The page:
International Ice Hockey Federation

Joy on ice

Joy on ice

Montreal, Toronto welcome the world’s U20 best

Published 25.04.2017 09:17 GMT-4 | Author Lucas Aykroyd
Joy on ice
It's a great time for hockey fans in Montreal and Toronto as the IIHF World Junior Championship returns for the second time in three years. Photo: Richard Wolowicz / HHOF-IIHF Images
Some people divert themselves with the latest Star Wars movie or Metallica album. But for hardcore hockey fans, the World Juniors are the purest form of escape.

As the IIHF’s annual U20 showcase returns to Montreal and Toronto for the second time in the last three years, a feeling of joy pervades these two Canadian hockey meccas, from the streets and shops to the hotels and host arenas. It’s almost showtime.

At the end of a tumultuous year full of challenges, it’ll be refreshing to watch talented, wide-eyed prospects from 10 nations chasing dreams of glory. And in today’s youth-driven hockey climate, their dreams can come true extremely quickly.

That applies not only to national team success, but also to professional prowess. Three members of last year’s World Junior all-star team – Auston Matthews of the Toronto Maple Leafs, Patrik Laine of the Winnipeg Jets, and Zach Werenski of the Columbus Blue Jackets – are already elite NHLers, battling for the Calder Memorial Trophy as the NHL’s 2017 rookie of the year.

But first things first. We’re about to make some new IIHF history in cities whose NHL teams have combined for more Stanley Cups than anywhere else. The Montreal Canadiens, the all-time leaders with 24 Cups, have iced World Junior all-stars like Mats Naslund (1978), Shayne Corson (1986), and Carey Price (2007) over the years. The Toronto Maple Leafs, whose 13 Cups rank second all-time, have employed such former all-stars as Alexander Mogilny (1988), Bryan McCabe (1995), and Dion Phaneuf (2004, 2005).

As usual, pre-tournament questions abound. Five different countries have won the last seven World Juniors. There is no easy consensus favorite anymore, and that jacks up the joyful, nervous anticipation among fans.

Led by captain Dylan Strome and fellow returning centre Matthew Barzal, can host Canada rebound from a disappointing sixth-place finish in Helsinki last year and live up to golden expectations? Will defending champion Finland get another all-star performance from top blueliner Olli Juolevi and enough firepower from young guns like Eeli Tolvanen and Aapeli Rasanen to retain its title?

Is KHL-experienced goalie Ilya Samsonov ready to shoulder the load for Russia and backstop coach Valeri Bragin’s perennial contenders to gold for the first time since 2011? With creative aces like Jeremy Bracco of the Kitchener Rangers and Boston University’s Clayton Keller, how will the stacked Americans fare as they vie to reprise the 2013 championship run keyed by John Gibson and Johnny Gaudreau?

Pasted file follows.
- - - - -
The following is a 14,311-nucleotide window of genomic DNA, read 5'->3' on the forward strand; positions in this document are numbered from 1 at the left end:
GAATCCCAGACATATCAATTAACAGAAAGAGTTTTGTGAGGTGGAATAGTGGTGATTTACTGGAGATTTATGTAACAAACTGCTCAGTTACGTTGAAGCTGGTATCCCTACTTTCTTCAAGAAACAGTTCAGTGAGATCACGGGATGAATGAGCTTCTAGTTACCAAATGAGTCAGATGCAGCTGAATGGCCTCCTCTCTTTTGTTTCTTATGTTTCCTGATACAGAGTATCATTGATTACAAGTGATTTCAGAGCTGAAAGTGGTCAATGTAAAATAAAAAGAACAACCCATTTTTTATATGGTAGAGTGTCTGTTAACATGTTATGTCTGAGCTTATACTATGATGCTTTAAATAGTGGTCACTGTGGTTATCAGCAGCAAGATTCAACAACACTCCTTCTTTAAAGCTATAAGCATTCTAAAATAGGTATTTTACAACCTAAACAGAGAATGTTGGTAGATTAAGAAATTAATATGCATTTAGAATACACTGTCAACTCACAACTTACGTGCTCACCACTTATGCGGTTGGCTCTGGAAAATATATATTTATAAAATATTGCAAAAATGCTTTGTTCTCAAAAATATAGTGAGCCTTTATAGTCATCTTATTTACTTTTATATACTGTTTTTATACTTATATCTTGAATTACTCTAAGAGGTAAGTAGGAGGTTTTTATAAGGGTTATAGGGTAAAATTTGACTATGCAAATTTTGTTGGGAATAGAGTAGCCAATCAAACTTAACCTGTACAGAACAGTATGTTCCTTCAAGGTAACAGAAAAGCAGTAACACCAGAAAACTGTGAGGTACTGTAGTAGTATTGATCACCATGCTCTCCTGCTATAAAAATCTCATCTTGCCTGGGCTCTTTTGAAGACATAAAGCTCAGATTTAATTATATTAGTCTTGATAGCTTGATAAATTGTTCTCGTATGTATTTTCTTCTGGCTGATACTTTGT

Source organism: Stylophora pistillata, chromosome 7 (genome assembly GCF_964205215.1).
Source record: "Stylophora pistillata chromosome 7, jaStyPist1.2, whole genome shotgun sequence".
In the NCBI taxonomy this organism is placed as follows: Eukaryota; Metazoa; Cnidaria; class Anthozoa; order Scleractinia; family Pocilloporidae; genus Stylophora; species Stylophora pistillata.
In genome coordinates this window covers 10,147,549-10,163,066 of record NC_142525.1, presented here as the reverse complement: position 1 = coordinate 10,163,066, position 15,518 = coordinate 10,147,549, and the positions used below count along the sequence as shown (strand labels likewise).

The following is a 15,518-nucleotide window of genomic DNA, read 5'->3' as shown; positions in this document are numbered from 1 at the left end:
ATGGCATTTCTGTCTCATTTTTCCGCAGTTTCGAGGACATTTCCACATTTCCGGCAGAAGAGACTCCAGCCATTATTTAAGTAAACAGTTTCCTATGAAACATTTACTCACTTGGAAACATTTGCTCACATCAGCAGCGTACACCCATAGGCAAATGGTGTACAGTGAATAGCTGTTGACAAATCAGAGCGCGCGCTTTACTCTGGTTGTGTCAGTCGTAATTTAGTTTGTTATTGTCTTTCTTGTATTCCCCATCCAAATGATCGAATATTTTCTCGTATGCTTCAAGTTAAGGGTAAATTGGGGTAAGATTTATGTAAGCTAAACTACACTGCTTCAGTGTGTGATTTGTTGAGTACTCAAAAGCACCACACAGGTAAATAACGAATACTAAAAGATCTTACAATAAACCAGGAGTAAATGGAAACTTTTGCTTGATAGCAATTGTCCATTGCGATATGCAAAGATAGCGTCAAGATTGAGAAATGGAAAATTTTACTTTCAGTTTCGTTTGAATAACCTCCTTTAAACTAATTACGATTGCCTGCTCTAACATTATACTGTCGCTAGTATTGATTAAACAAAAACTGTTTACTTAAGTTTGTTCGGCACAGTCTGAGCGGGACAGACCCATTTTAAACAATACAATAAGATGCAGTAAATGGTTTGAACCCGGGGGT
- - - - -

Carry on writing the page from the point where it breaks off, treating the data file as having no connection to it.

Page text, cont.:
The Swedes finished last year’s tournament with a tough 8-3 bronze medal loss to the Americans: can this year’s deep squad, featuring the crafty Alexander Nylander, regain the strut that saw Sweden medal at six out of seven World Juniors from 2008 to 2014?

Outside the “Big Five” nations, hopes are also high. The Czechs, seeking their first medal since 2005’s bronze, hope towering goalie Daniel Vladar and nifty forward Martin Necas will help them pull off a quarter-final surprise – or more. Similarly, the Slovaks will lean on a pair of Adams – starting netminder Adam Huska and strapping center Adam Ruzicka – as they quest for glory, and the Central European underdogs have fond memories of their stunning 2015 bronze medal in Montreal to draw on.

Ever-improving Denmark returns to the elite division for the third consecutive year. With solid team defence and offensive contributions from NHL-drafted forwards like Joachim Blichfeld and Nikolaj Krag Christensen, there could be rejoicing in Copenhagen in January. Remember, in last year’s quarter-final, the Danes led Russia 3-2 with under a minute left before allowing a late tying goal and falling short in overtime.

Switzerland, whose lone medal in tournament history remains 1998’s bronze, isn’t favored to make the podium. But 17-year-old phenom Nico Hischier, who’s reaped early comparisons to stars from Henrik Zetterberg to Connor McDavid, dazzled with two goals in a 4-3 overtime loss to Canada in exhibition play, and should help his team improve on last year’s ninth-place finish.

Newly promoted Latvia would be overjoyed to survive into the 2018 tournament in Buffalo, New York. That will require superb goaltending and offensive production from the likes of Kamloops Blazers sniper Rudolfs Balcers – but this tiny Baltic nation is all about beating the odds.

On any given day between 26 December to 5 January, you might curl up in front of your TV to watch the 2017 IIHF World Junior Championship on TSN, follow the tournament online, or thrill to the live action at Montreal’s Bell Centre or Toronto’s Air Canada Centre. Regardless, you’ll come away entertained and inspired by the 31 games we’re about to witness. You’ll never forget the skill, speed, determination, heartbreak, and joy. This is a holiday tradition that truly never gets old.


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